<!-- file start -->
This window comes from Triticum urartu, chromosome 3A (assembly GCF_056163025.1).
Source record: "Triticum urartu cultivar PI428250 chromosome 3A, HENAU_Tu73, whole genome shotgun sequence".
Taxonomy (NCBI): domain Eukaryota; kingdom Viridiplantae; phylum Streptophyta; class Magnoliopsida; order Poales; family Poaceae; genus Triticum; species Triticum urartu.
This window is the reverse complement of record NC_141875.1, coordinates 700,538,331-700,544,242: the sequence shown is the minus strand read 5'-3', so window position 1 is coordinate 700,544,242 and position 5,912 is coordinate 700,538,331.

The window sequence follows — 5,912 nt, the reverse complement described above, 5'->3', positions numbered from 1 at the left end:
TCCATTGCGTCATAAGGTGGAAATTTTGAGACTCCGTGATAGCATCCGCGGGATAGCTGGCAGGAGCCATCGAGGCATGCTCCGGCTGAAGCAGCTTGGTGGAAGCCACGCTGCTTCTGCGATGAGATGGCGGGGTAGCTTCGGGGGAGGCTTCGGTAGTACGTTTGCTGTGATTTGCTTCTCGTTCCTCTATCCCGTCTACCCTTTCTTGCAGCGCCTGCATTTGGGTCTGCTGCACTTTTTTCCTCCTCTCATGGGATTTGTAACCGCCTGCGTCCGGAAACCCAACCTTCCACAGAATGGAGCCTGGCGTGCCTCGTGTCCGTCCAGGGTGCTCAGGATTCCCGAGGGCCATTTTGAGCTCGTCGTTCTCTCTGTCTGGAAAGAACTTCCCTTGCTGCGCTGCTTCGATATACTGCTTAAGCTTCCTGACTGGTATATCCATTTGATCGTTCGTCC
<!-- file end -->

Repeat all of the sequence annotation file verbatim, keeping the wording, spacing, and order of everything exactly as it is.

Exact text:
This window comes from Triticum urartu, chromosome 3A (assembly GCF_056163025.1).
Source record: "Triticum urartu cultivar PI428250 chromosome 3A, HENAU_Tu73, whole genome shotgun sequence".
Taxonomy (NCBI): domain Eukaryota; kingdom Viridiplantae; phylum Streptophyta; class Magnoliopsida; order Poales; family Poaceae; genus Triticum; species Triticum urartu.
This window is the reverse complement of record NC_141875.1, coordinates 700,538,331-700,544,242: the sequence shown is the minus strand read 5'-3', so window position 1 is coordinate 700,544,242 and position 5,912 is coordinate 700,538,331.

The window sequence follows — 5,912 nt, the reverse complement described above, 5'->3', positions numbered from 1 at the left end:
TCCATTGCGTCATAAGGTGGAAATTTTGAGACTCCGTGATAGCATCCGCGGGATAGCTGGCAGGAGCCATCGAGGCATGCTCCGGCTGAAGCAGCTTGGTGGAAGCCACGCTGCTTCTGCGATGAGATGGCGGGGTAGCTTCGGGGGAGGCTTCGGTAGTACGTTTGCTGTGATTTGCTTCTCGTTCCTCTATCCCGTCTACCCTTTCTTGCAGCGCCTGCATTTGGGTCTGCTGCACTTTTTTCCTCCTCTCATGGGATTTGTAACCGCCTGCGTCCGGAAACCCAACCTTCCACAGAATGGAGCCTGGCGTGCCTCGTGTCCGTCCAGGGTGCTCAGGATTCCCGAGGGCCATTTTGAGCTCGTCGTTCTCTCTGTCTGGAAAGAACTTCCCTTGCTGCGCTGCTTCGATATACTGCTTAAGCTTCCTGACTGGTATATCCATTTGATCGTTCGTCC